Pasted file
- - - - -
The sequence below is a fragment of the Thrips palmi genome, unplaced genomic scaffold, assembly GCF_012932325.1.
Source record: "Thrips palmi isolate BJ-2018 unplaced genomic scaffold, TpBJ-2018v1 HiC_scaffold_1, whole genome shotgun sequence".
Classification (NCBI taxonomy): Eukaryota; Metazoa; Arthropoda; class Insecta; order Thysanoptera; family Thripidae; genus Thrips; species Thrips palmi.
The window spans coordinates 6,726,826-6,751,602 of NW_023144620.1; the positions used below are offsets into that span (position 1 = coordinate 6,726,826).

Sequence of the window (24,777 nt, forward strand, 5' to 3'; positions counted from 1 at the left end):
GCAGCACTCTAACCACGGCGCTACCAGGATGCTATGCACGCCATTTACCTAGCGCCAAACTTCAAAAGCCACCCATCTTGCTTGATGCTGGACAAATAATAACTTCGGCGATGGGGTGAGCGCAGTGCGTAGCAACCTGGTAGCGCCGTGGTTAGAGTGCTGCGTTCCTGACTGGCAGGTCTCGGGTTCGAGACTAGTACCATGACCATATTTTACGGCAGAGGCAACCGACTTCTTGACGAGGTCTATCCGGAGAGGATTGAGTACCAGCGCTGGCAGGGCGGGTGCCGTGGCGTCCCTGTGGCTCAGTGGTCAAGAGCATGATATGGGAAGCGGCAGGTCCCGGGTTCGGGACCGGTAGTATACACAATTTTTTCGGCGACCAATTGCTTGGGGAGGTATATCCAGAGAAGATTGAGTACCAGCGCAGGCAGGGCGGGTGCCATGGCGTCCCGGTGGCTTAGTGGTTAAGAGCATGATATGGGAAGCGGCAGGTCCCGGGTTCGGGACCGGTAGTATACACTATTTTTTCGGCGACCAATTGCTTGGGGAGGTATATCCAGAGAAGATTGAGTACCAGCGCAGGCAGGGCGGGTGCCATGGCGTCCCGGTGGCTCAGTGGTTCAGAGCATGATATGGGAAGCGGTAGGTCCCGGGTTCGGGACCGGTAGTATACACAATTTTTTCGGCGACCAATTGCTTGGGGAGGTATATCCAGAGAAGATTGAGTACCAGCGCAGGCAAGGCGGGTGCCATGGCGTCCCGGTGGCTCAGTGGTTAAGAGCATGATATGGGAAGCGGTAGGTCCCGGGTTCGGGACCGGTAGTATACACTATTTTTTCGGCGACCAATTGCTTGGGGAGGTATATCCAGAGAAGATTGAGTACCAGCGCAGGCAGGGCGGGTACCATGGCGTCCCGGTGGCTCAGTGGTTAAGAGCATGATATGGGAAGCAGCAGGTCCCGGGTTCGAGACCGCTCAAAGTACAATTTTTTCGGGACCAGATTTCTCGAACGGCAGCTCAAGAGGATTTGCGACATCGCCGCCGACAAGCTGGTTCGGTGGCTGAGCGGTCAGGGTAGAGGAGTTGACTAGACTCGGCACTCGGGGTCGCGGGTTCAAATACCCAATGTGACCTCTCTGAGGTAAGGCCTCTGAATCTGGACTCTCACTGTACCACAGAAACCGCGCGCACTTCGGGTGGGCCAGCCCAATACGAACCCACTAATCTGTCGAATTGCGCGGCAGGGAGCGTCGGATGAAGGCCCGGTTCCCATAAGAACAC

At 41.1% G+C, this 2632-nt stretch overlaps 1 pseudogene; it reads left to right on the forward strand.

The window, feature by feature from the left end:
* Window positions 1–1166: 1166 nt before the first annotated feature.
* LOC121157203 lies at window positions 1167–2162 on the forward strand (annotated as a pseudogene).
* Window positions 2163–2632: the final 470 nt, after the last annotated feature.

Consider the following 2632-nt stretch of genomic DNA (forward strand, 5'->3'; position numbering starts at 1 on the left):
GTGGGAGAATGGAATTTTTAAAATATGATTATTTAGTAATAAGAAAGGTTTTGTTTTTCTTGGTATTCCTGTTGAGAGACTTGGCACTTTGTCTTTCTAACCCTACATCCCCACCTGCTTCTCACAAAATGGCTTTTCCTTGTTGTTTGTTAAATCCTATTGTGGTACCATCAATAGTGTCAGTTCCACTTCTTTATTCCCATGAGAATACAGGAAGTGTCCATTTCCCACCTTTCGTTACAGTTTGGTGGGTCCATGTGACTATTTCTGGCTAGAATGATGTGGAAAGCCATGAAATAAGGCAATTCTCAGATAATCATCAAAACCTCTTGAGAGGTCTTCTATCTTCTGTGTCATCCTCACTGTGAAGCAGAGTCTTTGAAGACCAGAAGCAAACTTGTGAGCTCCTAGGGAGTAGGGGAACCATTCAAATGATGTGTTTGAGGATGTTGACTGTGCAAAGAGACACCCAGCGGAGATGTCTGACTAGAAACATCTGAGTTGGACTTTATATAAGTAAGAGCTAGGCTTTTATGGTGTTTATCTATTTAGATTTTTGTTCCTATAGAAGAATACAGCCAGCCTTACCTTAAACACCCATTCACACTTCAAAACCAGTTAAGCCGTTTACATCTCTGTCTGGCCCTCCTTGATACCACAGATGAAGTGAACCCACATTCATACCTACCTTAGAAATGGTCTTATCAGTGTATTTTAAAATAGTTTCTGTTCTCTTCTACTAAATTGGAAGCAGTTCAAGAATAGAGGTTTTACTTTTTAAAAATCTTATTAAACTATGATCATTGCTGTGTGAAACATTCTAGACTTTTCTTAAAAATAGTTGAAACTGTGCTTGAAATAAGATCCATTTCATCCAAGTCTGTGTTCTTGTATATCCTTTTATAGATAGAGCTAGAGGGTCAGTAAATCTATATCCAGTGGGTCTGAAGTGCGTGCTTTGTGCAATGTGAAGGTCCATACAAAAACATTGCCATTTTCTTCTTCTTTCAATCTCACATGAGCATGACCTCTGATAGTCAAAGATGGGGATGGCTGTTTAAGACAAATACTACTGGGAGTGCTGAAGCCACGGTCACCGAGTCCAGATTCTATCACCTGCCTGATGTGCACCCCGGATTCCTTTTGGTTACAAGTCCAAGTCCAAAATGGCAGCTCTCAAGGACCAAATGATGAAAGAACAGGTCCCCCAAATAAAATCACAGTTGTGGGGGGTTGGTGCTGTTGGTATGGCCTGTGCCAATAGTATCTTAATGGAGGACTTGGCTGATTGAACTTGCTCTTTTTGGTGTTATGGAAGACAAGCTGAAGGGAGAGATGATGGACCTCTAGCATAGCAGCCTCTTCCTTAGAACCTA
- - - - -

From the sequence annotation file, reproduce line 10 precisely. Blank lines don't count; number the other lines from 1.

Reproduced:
* LOC121157203 lies at window positions 1167–2162 on the forward strand (annotated as a pseudogene).